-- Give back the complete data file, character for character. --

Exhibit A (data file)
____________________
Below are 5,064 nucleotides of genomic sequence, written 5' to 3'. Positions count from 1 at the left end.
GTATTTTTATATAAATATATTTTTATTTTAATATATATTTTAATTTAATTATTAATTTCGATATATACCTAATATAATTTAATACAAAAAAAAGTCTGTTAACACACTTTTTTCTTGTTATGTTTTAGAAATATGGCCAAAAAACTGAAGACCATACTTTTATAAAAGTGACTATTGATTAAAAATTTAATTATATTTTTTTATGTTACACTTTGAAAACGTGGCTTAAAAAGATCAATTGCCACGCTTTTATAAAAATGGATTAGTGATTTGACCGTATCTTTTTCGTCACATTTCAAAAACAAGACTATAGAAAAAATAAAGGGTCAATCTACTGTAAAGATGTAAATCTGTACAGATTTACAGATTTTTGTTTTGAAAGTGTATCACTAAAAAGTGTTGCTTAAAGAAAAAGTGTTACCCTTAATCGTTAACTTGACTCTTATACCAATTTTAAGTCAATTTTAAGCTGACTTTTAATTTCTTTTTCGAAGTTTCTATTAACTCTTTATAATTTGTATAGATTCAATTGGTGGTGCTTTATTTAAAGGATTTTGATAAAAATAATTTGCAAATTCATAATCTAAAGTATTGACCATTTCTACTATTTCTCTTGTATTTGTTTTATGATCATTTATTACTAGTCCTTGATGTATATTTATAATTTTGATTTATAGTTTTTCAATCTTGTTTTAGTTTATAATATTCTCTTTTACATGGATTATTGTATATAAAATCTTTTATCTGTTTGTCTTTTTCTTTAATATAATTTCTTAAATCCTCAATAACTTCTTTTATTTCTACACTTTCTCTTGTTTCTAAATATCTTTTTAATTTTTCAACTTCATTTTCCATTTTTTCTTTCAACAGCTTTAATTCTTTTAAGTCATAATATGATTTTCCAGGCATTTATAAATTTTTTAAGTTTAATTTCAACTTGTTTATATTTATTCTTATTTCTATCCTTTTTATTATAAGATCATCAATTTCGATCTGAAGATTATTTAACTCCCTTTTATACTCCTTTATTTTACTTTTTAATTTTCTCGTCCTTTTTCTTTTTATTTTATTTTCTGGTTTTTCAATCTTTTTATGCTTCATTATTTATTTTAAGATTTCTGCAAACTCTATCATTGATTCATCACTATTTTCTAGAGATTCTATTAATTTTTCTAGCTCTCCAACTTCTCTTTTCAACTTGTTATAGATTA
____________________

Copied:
Below are 5,064 nucleotides of genomic sequence, written 5' to 3'. Positions count from 1 at the left end.
GTATTTTTATATAAATATATTTTTATTTTAATATATATTTTAATTTAATTATTAATTTCGATATATACCTAATATAATTTAATACAAAAAAAAGTCTGTTAACACACTTTTTTCTTGTTATGTTTTAGAAATATGGCCAAAAAACTGAAGACCATACTTTTATAAAAGTGACTATTGATTAAAAATTTAATTATATTTTTTTATGTTACACTTTGAAAACGTGGCTTAAAAAGATCAATTGCCACGCTTTTATAAAAATGGATTAGTGATTTGACCGTATCTTTTTCGTCACATTTCAAAAACAAGACTATAGAAAAAATAAAGGGTCAATCTACTGTAAAGATGTAAATCTGTACAGATTTACAGATTTTTGTTTTGAAAGTGTATCACTAAAAAGTGTTGCTTAAAGAAAAAGTGTTACCCTTAATCGTTAACTTGACTCTTATACCAATTTTAAGTCAATTTTAAGCTGACTTTTAATTTCTTTTTCGAAGTTTCTATTAACTCTTTATAATTTGTATAGATTCAATTGGTGGTGCTTTATTTAAAGGATTTTGATAAAAATAATTTGCAAATTCATAATCTAAAGTATTGACCATTTCTACTATTTCTCTTGTATTTGTTTTATGATCATTTATTACTAGTCCTTGATGTATATTTATAATTTTGATTTATAGTTTTTCAATCTTGTTTTAGTTTATAATATTCTCTTTTACATGGATTATTGTATATAAAATCTTTTATCTGTTTGTCTTTTTCTTTAATATAATTTCTTAAATCCTCAATAACTTCTTTTATTTCTACACTTTCTCTTGTTTCTAAATATCTTTTTAATTTTTCAACTTCATTTTCCATTTTTTCTTTCAACAGCTTTAATTCTTTTAAGTCATAATATGATTTTCCAGGCATTTATAAATTTTTTAAGTTTAATTTCAACTTGTTTATATTTATTCTTATTTCTATCCTTTTTATTATAAGATCATCAATTTCGATCTGAAGATTATTTAACTCCCTTTTATACTCCTTTATTTTACTTTTTAATTTTCTCGTCCTTTTTCTTTTTATTTTATTTTCTGGTTTTTCAATCTTTTTATGCTTCATTATTTATTTTAAGATTTCTGCAAACTCTATCATTGATTCATCACTATTTTCTAGAGATTCTATTAATTTTTCTAGCTCTCCAACTTCTCTTTTCAACTTGTTATAGATTA